“That’s a form of time travel. And you are planning to fix your ship so that you can return to the Empire in this time, presumably before the Duncan Idaho caused the creation of that murderous Ghola law.”
Alathea nodded. That was her plan. But that would barely qualify as time travel.
“What I wish to know is what the Empire’s science thinks about causality. You going to the Empire before you were even born might cause some interesting changes, maybe even something that would prevent you from being born later.”
Alathea blinked. That would not be such a bad idea. If she just had ancestral memories, to cut the chain of events. A nausea filled her. Maybe Mother Superior let her go because she went back into the past and did something that made her worthy of so many incarnations as a Ghola.
“Did you meet someone from the Empire?” she stared at the captain, using all her truth-saying abilities.
“Beside you, no,” the Captain told the truth.
“Then why this conversation? Something to do with time travel?”
Captain said nothing, but her body screamed yes.
“Did you travel in time?”
Captain remained still, a smile appearing on her lips, but her body said yes again.
Another yes. Alathea blinked, letting the silence envelop them both, wondering what happened. Nothing on the ship even indicated possible time travel.
“So, what do you wish to know?”
“What Empire knows about time travel?”
“We think it is impossible. The laws of causation you mentioned would prevent it. There is no sign no one traveled through time, nor the push to discover anything. All exercise is just an empty pondering about certain physical aspects.”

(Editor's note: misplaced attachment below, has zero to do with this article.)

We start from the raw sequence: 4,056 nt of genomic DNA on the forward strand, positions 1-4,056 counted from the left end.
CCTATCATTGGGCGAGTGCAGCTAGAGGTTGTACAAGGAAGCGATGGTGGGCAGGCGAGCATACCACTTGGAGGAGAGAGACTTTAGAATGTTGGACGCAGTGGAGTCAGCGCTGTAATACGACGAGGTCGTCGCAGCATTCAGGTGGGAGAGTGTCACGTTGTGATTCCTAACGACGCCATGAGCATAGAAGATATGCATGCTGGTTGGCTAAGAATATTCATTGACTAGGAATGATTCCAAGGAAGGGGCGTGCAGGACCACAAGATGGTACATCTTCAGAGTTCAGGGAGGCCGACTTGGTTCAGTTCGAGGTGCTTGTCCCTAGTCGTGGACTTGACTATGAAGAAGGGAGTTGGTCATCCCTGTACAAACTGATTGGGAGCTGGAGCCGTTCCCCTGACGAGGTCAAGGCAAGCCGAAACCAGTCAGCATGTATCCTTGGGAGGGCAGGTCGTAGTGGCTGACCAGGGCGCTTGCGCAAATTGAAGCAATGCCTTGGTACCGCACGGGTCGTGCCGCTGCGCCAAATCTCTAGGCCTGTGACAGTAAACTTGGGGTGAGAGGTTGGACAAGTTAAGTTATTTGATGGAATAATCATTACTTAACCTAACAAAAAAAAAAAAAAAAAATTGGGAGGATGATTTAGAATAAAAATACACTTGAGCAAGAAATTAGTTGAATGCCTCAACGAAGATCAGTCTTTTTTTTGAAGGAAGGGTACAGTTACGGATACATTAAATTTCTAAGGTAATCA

“Yet you traveled through time.”
“You know, I’m clueless about the whole thing. No idea how it occurred, or why it did. Perhaps documents are floating around, but those crafty Bene Gesserit are probably guarding them like a stash of secret intergalactic recipes. I wouldn’t put it past them; they’re notorious for their info-hoarding tendencies.”
Captain nodded. “In our universe, there are loads of time travel, accidental and purposeful. So many that one wonders how causality keeps this universe together.”
“Maybe, just maybe, time travel is the glue that holds your reality together. Perhaps your entire world would be a cosmic no-show without the quirks of temporal shenanigans.”
The very instant those words tumbled from her lips, she sensed she’d stumbled upon the elusive reason the Reverend Mother let her stick around. Alathea’s mission became clear—they slated her for a return to the Empire, armed with a task vital to its very existence. A cosmic responsibility, it seemed. She gulped, shifting her gaze to the distant wall of the hangar. Freedom, it appeared, was but a fleeting illusion. The Bene Gesserit still had her firmly ensnared in their intricate web.
The captain fixed a gaze upon her. “Perhaps.”
Perhaps. Perhaps she should put an end to it all, including her impending future. The empire painted a dismal portrait of society, devoid of happiness for anyone within its grasp. It felt almost akin to that absurdly solemn religious society Voyager had recently stumbled upon.
“Looks like I’ve stirred the gray matter a bit, haven’t I?” the captain remarked.
Alathea shook her head. “Indeed. I’ve often pondered why the Reverend Mother spared my life and gave me a rather luxurious spacecraft.”
“What’s your inkling?”
“I’m in the dark on that one. But my wager is there’s an impending rendezvous with some folks from the Empire in this era. Those Bene Gesserits, you know, they’re the maestros of manipulation.”